This dragon interests me a lot because I ask myself, “How can you possibly be bored?” The truth is I’m not bored, but I do crave newness. I crave novel experiences and new projects, new people and new adventures. One of the benefits of the life I’ve created with my family is that it is comfortable and safe, happy and healthy. We have a good rhythm for our family and our children thrive in it. The Boredom Dragon would sit there and tell me I should be doing something else, presumably something more exciting. I have no desire to trade my happy life for anything, so I beat back this pest with small personal and professional challenges whenever I can, like trying to learn something altogether new or adopting a new hobby or making a new friend.

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Ill Health

I’ve watched from various distances while several people I care about encountered some pretty serious ill health this year. Some are elders and their problems aren’t unexpected. Some are people in their prime of life, and I’m left thinking this is just not fair. There is a strange negotiation that goes into encountering illness and injury, a series of confrontations and compromises. I stand and witness without judgement. I admire the way they have faced their problems head-on, learning all the information they can, taking steps to mitigate symptoms and care for themselves and the people they love. I’ve watched as they reprioritize and embrace their new paradigms, while ditching those old patterns that no longer apply. It’s another kind of growing up.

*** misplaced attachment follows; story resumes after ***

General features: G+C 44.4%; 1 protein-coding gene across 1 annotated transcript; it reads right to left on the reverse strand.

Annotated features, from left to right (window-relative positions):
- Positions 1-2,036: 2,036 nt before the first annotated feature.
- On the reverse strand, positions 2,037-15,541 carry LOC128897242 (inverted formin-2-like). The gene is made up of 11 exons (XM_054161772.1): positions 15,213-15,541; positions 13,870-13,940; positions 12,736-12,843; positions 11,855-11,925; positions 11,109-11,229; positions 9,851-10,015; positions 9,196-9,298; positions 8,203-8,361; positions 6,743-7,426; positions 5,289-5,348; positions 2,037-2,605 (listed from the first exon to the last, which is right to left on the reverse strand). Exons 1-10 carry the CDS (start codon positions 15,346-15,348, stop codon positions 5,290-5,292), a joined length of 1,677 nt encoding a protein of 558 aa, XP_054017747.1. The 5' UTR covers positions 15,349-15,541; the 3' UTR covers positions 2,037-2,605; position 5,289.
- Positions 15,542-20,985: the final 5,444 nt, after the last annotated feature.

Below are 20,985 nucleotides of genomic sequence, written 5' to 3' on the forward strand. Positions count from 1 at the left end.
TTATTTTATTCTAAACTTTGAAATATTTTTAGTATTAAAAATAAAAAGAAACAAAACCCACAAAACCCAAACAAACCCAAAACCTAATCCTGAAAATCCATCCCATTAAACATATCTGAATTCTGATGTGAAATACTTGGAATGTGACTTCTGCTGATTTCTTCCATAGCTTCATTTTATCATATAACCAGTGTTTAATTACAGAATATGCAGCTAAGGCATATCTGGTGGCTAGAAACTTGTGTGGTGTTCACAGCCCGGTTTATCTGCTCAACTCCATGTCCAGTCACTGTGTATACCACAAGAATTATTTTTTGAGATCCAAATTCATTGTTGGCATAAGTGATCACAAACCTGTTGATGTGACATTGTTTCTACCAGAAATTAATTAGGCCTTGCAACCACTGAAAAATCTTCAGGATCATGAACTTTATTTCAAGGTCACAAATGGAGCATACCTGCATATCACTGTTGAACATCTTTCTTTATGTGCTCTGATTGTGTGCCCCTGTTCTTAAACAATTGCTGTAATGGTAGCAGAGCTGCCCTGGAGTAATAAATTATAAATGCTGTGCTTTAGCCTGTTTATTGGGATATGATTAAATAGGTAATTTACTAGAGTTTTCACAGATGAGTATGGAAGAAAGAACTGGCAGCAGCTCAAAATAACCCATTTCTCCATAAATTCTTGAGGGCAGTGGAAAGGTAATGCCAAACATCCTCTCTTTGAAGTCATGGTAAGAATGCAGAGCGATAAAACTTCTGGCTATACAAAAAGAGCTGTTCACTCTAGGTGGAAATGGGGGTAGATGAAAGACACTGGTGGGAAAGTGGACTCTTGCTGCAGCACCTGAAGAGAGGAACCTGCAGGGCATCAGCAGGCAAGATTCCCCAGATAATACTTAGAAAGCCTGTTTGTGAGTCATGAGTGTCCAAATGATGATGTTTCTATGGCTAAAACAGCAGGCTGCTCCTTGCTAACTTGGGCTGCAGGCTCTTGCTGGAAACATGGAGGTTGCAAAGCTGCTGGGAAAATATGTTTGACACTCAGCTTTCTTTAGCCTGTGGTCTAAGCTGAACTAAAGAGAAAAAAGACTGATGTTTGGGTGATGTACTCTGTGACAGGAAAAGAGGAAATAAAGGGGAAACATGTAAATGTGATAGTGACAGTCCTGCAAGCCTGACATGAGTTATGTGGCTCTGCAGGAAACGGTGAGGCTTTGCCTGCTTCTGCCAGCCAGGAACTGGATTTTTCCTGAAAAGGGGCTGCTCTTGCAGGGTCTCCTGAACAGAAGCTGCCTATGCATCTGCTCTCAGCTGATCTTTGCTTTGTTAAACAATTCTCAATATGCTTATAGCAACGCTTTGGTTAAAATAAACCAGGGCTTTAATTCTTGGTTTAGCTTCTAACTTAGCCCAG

Wanting and Lack

This dragon is a familiar companion and a master deceiver. It tells a tale that worms into the heart and I must ferret it out. We confront a significant challenge in our choice of private school education, and this dragon wakes up and rumbles at us at least once a month at bill-paying time. However, I have only to look around me and see abundant evidence that I am surrounded by love and beauty, friendship and plenty, opportunity and understanding. My life is blessed in a million ways and I know it, and so this dragon is ridiculous in its falsehood. The Lack Dragon is a seducer and a liar. There is enough. I am enough. I do not want for anything. And everything will be OK.

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Loss and Death

This is almost too painful to write, but I and my friends and family have experienced all too much of this dragon this year. Our tribe lost two beloved souls this year, one elder and one tiny child. My mother lost her best friend. None of these stories are my stories and I don’t feel I have the right to tell them. I can only say I’ve cried many tears of heartbreak and loss. Many tears of helplessness and sympathy and wishing things were different. I’ve also watched our community gather to witness, to greet reality in the light of day, and to say farewell. We’ve sent our love into the ether and into each other’s hearts. We put one foot in front of the other, day after day, and we do not forget.

I have referred to this year as the Year of the Big and Scary—and for good reasons. Ultimately, all I can conclude from this year’s many lessons is that courage is born out of love. Darkness is best faced with our beloveds at our sides and at our backs. And, as I wrote in our book,